I listenened to Randi Rhodes' Air America Radio show today, and for nearly three hours, she was railing against the Democratic Super Delegates. Now, I'm a big Randi fan, but today's show was wearying. Much of the talk was centered on the anti-democratic nature of the rules in the Democratic primaries.
It is ironic that the Democratic Party's nominating process is un-democratic, but it isn't a surprise, and it isn't even wrong. The nominating process has its own rules in each party, and if we had more viable parties, they would each also have their own sets of rules. It's each party's prerogative to set their own rules. And the Democrat's rules were set many, many years ago.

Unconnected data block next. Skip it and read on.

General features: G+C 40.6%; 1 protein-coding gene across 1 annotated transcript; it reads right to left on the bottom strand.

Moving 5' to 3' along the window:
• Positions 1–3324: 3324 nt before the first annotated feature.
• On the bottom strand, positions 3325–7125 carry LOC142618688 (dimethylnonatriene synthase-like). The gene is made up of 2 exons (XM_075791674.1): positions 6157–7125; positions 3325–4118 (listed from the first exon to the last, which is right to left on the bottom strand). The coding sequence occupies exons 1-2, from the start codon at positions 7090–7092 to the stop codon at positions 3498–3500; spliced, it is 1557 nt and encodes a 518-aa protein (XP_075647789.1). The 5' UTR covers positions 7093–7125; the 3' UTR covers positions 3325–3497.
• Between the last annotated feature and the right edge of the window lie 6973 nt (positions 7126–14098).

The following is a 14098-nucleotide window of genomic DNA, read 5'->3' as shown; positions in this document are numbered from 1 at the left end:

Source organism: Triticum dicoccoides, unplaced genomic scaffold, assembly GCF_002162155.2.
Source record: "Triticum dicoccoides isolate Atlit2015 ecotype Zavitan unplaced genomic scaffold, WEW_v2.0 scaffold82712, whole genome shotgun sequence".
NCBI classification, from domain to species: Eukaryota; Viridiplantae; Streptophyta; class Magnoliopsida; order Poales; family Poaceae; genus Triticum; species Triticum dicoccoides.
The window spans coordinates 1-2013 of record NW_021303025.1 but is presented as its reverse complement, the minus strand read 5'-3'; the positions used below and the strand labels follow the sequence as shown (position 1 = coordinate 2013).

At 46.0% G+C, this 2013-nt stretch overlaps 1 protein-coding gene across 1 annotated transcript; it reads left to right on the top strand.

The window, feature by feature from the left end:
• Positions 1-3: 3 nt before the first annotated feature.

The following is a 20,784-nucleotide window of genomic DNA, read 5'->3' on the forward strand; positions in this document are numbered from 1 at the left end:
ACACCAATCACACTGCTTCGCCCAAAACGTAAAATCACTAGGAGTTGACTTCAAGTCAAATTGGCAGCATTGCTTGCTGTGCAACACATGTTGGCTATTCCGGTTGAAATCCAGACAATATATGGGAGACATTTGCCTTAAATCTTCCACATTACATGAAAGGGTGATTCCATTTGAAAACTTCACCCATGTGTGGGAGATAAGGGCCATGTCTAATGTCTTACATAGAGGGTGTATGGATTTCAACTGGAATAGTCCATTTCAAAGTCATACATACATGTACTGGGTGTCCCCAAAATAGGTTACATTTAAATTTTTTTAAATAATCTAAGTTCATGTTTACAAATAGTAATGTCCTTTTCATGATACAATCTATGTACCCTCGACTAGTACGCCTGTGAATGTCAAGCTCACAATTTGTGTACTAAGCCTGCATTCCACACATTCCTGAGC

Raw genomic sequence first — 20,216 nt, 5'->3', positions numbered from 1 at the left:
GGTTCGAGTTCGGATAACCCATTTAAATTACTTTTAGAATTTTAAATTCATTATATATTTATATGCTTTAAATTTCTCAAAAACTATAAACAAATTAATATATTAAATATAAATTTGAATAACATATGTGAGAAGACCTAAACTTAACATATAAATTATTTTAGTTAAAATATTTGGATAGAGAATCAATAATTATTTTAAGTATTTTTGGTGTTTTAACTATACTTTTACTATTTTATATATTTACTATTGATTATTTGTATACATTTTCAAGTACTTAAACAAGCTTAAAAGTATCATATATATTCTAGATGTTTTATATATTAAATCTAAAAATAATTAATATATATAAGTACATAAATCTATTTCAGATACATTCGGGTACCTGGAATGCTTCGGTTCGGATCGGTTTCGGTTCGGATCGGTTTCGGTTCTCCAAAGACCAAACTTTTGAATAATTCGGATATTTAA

If Democrats, and Randi Rhodes in general, have a problem with the way the process works, they should have been making an effort to change the rules long before now. Once each party nominates their candidate, then the process becomes democratic. That's when one man-one vote supposedly starts. Of course, the electoral college then comes into play, and one could rightfully argue against that one, no question.
But enough of the hand-wringing here. The rules are set. Changing them now wouldn't be fair to either candidate, and would in fact delegitimize the winner. Leave it alone, and let the best candidate win, by the candidate's party's rules.